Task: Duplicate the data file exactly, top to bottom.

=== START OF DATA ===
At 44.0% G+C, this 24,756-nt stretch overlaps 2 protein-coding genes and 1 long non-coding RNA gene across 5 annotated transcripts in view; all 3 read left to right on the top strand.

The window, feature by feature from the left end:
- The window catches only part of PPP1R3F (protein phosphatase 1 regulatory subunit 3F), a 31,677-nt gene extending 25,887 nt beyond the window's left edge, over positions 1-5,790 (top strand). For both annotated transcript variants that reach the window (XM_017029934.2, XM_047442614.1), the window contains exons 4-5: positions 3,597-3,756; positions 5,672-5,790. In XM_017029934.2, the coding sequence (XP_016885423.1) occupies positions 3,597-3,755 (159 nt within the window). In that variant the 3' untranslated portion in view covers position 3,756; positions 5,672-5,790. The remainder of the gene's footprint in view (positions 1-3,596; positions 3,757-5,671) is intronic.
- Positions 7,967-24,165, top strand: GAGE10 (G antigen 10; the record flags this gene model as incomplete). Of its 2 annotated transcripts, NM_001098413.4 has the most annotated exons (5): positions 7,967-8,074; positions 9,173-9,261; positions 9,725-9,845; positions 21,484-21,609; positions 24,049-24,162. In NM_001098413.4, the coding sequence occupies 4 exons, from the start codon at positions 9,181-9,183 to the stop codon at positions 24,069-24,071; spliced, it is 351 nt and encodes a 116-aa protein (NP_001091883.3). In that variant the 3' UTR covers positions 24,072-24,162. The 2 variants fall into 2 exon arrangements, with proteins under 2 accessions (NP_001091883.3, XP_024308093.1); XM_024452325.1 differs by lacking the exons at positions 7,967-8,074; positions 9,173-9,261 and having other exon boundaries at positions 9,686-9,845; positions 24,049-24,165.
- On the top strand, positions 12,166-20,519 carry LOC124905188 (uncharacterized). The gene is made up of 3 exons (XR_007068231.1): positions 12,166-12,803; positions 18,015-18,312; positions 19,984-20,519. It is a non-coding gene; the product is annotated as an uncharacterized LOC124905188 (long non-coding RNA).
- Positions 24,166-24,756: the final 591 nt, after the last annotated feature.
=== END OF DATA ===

At 44.0% G+C, this 24,756-nt stretch overlaps 2 protein-coding genes and 1 long non-coding RNA gene across 5 annotated transcripts in view; all 3 read left to right on the top strand.

The window, feature by feature from the left end:
- The window catches only part of PPP1R3F (protein phosphatase 1 regulatory subunit 3F), a 31,677-nt gene extending 25,887 nt beyond the window's left edge, over positions 1-5,790 (top strand). For both annotated transcript variants that reach the window (XM_017029934.2, XM_047442614.1), the window contains exons 4-5: positions 3,597-3,756; positions 5,672-5,790. In XM_017029934.2, the coding sequence (XP_016885423.1) occupies positions 3,597-3,755 (159 nt within the window). In that variant the 3' untranslated portion in view covers position 3,756; positions 5,672-5,790. The remainder of the gene's footprint in view (positions 1-3,596; positions 3,757-5,671) is intronic.
- Positions 7,967-24,165, top strand: GAGE10 (G antigen 10; the record flags this gene model as incomplete). Of its 2 annotated transcripts, NM_001098413.4 has the most annotated exons (5): positions 7,967-8,074; positions 9,173-9,261; positions 9,725-9,845; positions 21,484-21,609; positions 24,049-24,162. In NM_001098413.4, the coding sequence occupies 4 exons, from the start codon at positions 9,181-9,183 to the stop codon at positions 24,069-24,071; spliced, it is 351 nt and encodes a 116-aa protein (NP_001091883.3). In that variant the 3' UTR covers positions 24,072-24,162. The 2 variants fall into 2 exon arrangements, with proteins under 2 accessions (NP_001091883.3, XP_024308093.1); XM_024452325.1 differs by lacking the exons at positions 7,967-8,074; positions 9,173-9,261 and having other exon boundaries at positions 9,686-9,845; positions 24,049-24,165.
- On the top strand, positions 12,166-20,519 carry LOC124905188 (uncharacterized). The gene is made up of 3 exons (XR_007068231.1): positions 12,166-12,803; positions 18,015-18,312; positions 19,984-20,519. It is a non-coding gene; the product is annotated as an uncharacterized LOC124905188 (long non-coding RNA).
- Positions 24,166-24,756: the final 591 nt, after the last annotated feature.